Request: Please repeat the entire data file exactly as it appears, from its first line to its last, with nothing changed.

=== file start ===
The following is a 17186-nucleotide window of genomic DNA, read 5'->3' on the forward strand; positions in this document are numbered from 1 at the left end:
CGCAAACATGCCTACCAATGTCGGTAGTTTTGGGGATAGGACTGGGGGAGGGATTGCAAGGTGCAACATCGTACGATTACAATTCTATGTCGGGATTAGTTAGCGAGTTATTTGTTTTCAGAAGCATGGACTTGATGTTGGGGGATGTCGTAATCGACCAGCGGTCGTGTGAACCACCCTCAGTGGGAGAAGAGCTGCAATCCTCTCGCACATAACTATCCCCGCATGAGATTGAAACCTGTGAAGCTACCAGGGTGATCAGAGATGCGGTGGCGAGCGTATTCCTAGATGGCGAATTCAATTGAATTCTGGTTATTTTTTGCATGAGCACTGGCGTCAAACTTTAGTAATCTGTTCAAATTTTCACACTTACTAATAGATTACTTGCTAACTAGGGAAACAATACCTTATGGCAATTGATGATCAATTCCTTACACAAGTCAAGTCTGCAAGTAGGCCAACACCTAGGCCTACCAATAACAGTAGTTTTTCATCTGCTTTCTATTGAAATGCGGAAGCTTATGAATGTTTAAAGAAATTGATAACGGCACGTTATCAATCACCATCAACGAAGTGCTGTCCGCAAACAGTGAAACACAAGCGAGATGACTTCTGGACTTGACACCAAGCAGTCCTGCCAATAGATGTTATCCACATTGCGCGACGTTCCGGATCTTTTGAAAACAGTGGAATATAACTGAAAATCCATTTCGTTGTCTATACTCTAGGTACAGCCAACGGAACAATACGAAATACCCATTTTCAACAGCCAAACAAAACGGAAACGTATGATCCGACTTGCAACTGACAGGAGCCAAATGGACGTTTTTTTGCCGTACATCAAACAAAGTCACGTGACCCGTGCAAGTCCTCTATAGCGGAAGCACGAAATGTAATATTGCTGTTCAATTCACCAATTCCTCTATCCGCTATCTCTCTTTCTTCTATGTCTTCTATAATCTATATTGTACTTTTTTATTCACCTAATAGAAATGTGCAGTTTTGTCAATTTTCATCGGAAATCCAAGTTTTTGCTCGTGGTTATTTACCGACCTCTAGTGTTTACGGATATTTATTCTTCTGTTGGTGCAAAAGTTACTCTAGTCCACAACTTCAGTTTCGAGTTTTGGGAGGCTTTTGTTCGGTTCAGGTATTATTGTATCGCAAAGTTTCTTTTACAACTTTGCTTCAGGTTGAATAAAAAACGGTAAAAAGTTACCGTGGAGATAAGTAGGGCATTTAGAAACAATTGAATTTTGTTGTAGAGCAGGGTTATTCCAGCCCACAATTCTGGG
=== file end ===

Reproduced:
The following is a 17186-nucleotide window of genomic DNA, read 5'->3' on the forward strand; positions in this document are numbered from 1 at the left end:
CGCAAACATGCCTACCAATGTCGGTAGTTTTGGGGATAGGACTGGGGGAGGGATTGCAAGGTGCAACATCGTACGATTACAATTCTATGTCGGGATTAGTTAGCGAGTTATTTGTTTTCAGAAGCATGGACTTGATGTTGGGGGATGTCGTAATCGACCAGCGGTCGTGTGAACCACCCTCAGTGGGAGAAGAGCTGCAATCCTCTCGCACATAACTATCCCCGCATGAGATTGAAACCTGTGAAGCTACCAGGGTGATCAGAGATGCGGTGGCGAGCGTATTCCTAGATGGCGAATTCAATTGAATTCTGGTTATTTTTTGCATGAGCACTGGCGTCAAACTTTAGTAATCTGTTCAAATTTTCACACTTACTAATAGATTACTTGCTAACTAGGGAAACAATACCTTATGGCAATTGATGATCAATTCCTTACACAAGTCAAGTCTGCAAGTAGGCCAACACCTAGGCCTACCAATAACAGTAGTTTTTCATCTGCTTTCTATTGAAATGCGGAAGCTTATGAATGTTTAAAGAAATTGATAACGGCACGTTATCAATCACCATCAACGAAGTGCTGTCCGCAAACAGTGAAACACAAGCGAGATGACTTCTGGACTTGACACCAAGCAGTCCTGCCAATAGATGTTATCCACATTGCGCGACGTTCCGGATCTTTTGAAAACAGTGGAATATAACTGAAAATCCATTTCGTTGTCTATACTCTAGGTACAGCCAACGGAACAATACGAAATACCCATTTTCAACAGCCAAACAAAACGGAAACGTATGATCCGACTTGCAACTGACAGGAGCCAAATGGACGTTTTTTTGCCGTACATCAAACAAAGTCACGTGACCCGTGCAAGTCCTCTATAGCGGAAGCACGAAATGTAATATTGCTGTTCAATTCACCAATTCCTCTATCCGCTATCTCTCTTTCTTCTATGTCTTCTATAATCTATATTGTACTTTTTTATTCACCTAATAGAAATGTGCAGTTTTGTCAATTTTCATCGGAAATCCAAGTTTTTGCTCGTGGTTATTTACCGACCTCTAGTGTTTACGGATATTTATTCTTCTGTTGGTGCAAAAGTTACTCTAGTCCACAACTTCAGTTTCGAGTTTTGGGAGGCTTTTGTTCGGTTCAGGTATTATTGTATCGCAAAGTTTCTTTTACAACTTTGCTTCAGGTTGAATAAAAAACGGTAAAAAGTTACCGTGGAGATAAGTAGGGCATTTAGAAACAATTGAATTTTGTTGTAGAGCAGGGTTATTCCAGCCCACAATTCTGGG